Over the course of this semester, I've come to truly appreciate the interplay of diet, behavior, and parasitism. As a biologist, I find it fascinating to think about how the parasitism of a population is affected by the behaviors and the diets of host species. As a budding archaeoparasitologist, I find it even more fascinating to look at how human diets and behaviors have played significant roles in the diversity and prevalence of parasites that have wormed their way into our bodies (and of course our hearts...mostly in a metaphorical sense...).
Like all tapeworms, these little dudes are classified as flatworms (Phylum Platyhelminthes) and belong to class Cestoda. They further belongs to the order Cyclophyllidae since they have four acetabula on their scoleces, hooked rostellae, and since they possess a single, compact postovarian vitelline gland. Other famous members of this order include the notorious taeniids (beef and pork tapeworms as well as Echinococcus sp.) and Dipylidium caninum, the double-pored dog tapeworm. H. nana and H. diminuta both fall within the family Hymenolepididae and are the only members of this family known to infect humans. Other members infect other mammals or birds instead. Most of the hymenolepidids require an arthropod as their intermediate host.
The life cycles for these tapeworms are very similar. They begin with eggs being shed in the feces of an infected person or rat. These eggs are eaten by beetles, such as grain beetles (Tribolium spp.), and then hatch within the beetle's intestine. A cysticercoid with a tail develops within the beetle's hemocoel and waits to be eaten by the definitive host. A rat or human eats the beetle and the parasites are released in their new host's duodenum. From here, the parasites become oncospheres by shedding their tails and burrowing into the intestinal villi. The tapeworms absorb nutrients through their teguments as they grow and eventually little gravid proglottids snap off to release the tapeworms' eggs out of the host's body via defecation. With H. nana, the beetle is not a needed host, but is utilized from time to time. This species of tapeworm can actually infect definitive hosts via direct contact with contaminated feces.
We've already said that these guys can infect rats and humans alike, but we will just focus on humans for the sake of this post. (Sorry rats, another day!) As far as I can tell, there are rarely any major types of pathology related to infections with either of these tapeworms. It seems that the only real problems occur when a person is heavily infected with these worms...at which point the symptoms are similar to those for other tapeworm infections (e.g. abdominal pain, diarrhea, nausea, dizziness, anemia, etc.). When one is infected with either H. nana or H. diminuta, it is easy to cure with a dose of our old friend, Praziquantel. This drug is quick acting and does not typically require multiple doses.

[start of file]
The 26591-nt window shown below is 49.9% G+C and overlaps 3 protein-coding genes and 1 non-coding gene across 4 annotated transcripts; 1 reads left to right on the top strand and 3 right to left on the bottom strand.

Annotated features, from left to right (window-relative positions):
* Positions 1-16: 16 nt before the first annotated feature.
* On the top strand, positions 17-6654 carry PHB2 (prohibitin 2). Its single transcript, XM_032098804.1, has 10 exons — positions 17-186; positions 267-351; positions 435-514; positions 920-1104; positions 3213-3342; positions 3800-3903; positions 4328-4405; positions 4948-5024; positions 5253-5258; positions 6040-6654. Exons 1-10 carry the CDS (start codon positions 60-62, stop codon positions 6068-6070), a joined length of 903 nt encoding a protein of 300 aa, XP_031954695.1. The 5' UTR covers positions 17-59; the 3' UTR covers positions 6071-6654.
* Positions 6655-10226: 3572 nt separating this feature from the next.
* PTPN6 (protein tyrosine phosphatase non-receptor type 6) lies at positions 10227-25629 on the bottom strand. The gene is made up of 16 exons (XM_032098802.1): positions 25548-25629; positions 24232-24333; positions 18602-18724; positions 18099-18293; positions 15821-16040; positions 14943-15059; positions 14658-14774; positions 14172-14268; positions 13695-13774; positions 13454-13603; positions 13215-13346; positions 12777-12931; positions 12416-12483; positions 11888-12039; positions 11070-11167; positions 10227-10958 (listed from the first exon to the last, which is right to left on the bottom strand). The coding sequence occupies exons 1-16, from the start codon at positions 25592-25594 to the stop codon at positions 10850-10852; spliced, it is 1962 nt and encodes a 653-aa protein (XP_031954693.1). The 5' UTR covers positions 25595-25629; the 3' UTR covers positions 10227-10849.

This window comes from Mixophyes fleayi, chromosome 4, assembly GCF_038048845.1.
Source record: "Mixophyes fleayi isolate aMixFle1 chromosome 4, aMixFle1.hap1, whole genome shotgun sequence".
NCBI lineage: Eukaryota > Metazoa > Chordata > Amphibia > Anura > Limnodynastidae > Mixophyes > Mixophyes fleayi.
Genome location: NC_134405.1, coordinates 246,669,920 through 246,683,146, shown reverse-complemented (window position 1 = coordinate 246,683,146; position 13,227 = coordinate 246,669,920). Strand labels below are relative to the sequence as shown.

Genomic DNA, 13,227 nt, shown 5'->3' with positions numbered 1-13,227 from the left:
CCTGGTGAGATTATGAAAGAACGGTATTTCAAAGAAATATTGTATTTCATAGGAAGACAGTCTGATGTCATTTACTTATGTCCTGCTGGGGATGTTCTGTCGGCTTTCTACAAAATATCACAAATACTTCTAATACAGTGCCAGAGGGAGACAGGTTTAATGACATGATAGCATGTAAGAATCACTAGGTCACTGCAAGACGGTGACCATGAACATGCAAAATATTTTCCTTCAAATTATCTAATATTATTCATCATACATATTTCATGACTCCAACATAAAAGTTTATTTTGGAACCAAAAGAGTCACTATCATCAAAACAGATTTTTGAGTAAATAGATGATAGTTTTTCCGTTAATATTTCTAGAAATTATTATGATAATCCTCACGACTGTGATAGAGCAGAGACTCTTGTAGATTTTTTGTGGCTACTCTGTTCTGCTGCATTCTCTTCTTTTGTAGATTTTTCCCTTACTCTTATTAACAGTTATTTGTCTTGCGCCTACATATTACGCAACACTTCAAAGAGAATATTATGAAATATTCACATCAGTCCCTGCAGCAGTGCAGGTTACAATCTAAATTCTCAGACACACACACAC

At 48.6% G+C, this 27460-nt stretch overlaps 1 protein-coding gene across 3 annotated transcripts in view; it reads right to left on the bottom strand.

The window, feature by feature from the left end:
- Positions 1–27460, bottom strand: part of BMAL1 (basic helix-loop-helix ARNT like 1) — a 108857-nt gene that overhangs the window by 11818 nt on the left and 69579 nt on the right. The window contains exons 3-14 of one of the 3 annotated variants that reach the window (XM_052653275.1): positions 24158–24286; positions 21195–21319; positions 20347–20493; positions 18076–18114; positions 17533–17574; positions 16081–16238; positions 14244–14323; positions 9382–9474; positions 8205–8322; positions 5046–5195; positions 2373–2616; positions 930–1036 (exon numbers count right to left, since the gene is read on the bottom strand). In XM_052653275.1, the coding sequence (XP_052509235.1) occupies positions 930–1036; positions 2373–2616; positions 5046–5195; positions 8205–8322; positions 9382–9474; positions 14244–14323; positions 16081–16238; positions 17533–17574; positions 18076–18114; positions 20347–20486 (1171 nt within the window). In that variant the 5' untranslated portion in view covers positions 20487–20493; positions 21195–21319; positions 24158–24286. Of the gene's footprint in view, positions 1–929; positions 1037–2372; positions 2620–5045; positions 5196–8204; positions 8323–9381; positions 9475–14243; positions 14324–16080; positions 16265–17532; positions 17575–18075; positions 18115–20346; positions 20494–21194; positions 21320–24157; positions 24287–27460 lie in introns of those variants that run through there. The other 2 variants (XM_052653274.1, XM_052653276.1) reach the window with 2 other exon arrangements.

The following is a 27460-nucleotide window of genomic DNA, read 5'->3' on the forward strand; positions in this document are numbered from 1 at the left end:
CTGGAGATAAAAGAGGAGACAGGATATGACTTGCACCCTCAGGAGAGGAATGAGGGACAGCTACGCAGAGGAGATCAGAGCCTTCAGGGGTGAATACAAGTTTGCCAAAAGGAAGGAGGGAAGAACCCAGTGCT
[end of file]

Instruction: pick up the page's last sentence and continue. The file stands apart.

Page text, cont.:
Hymenolepis sp. in Archaeoparasitology
These tapeworms are found intermittently in coprolites from a variety of areas in the New World. Most cases are thought to have come from humans accidentally ingesting grain beetle gunk that got ground up when grains containing the beetles were being processed with stone tools. Since many rockselters where coprolites have been excavated make suitable habitat for small rodents, it is also possible that rats may have contaminated food sources or may have been a contaminated food source themselves. There is also the possibility that people were eating other kinds of beetles that housed one of these tapeworms. This could be especially true for H. diminuta, which has experimentally demonstrated that it can utilize over 90 different species of arthropods as intermediate hosts! It may sound weird today, but beetles and their grubs were great sources of protein for our ancestors. It would not be surprising to learn that they were eating infected beetles picked fresh from the vine or dug up with roots of tasty plants.
Santa Elina, Mato Grosso in Brazil that dates from 4000-2000BP. Such finds make it evident that these parasites have been opportunistically associated with humans for quite some time.
Moral of the Story
It is interesting to think of how behaviors such as no longer eating beetles on a regular basis or being perfectly content to crush grain beetles into our food have changed the type of parasites we as a society contract. Such simple changes in our diets and in how meticulous we've become in terms of food inspections have made cases of human infections with these parasites extremely rare occurrences in today's world. It is amazing to think that not only what we eat, but what the things we eat are eating, can have an impact on our parasite burdens as a society. This dance between parasites, host behaviors, and dietary preferences is a wondrous one to behold. I'm hoping to soon get funding to further explore this balance along with how these things had effects on the development of the human immune system. I hope the grant proposal gets accepted...this would be quite an amazing dance to watch as the mysteries of our ancestors unfolds before my eyes. Here's to hoping the reviewers feel the same way!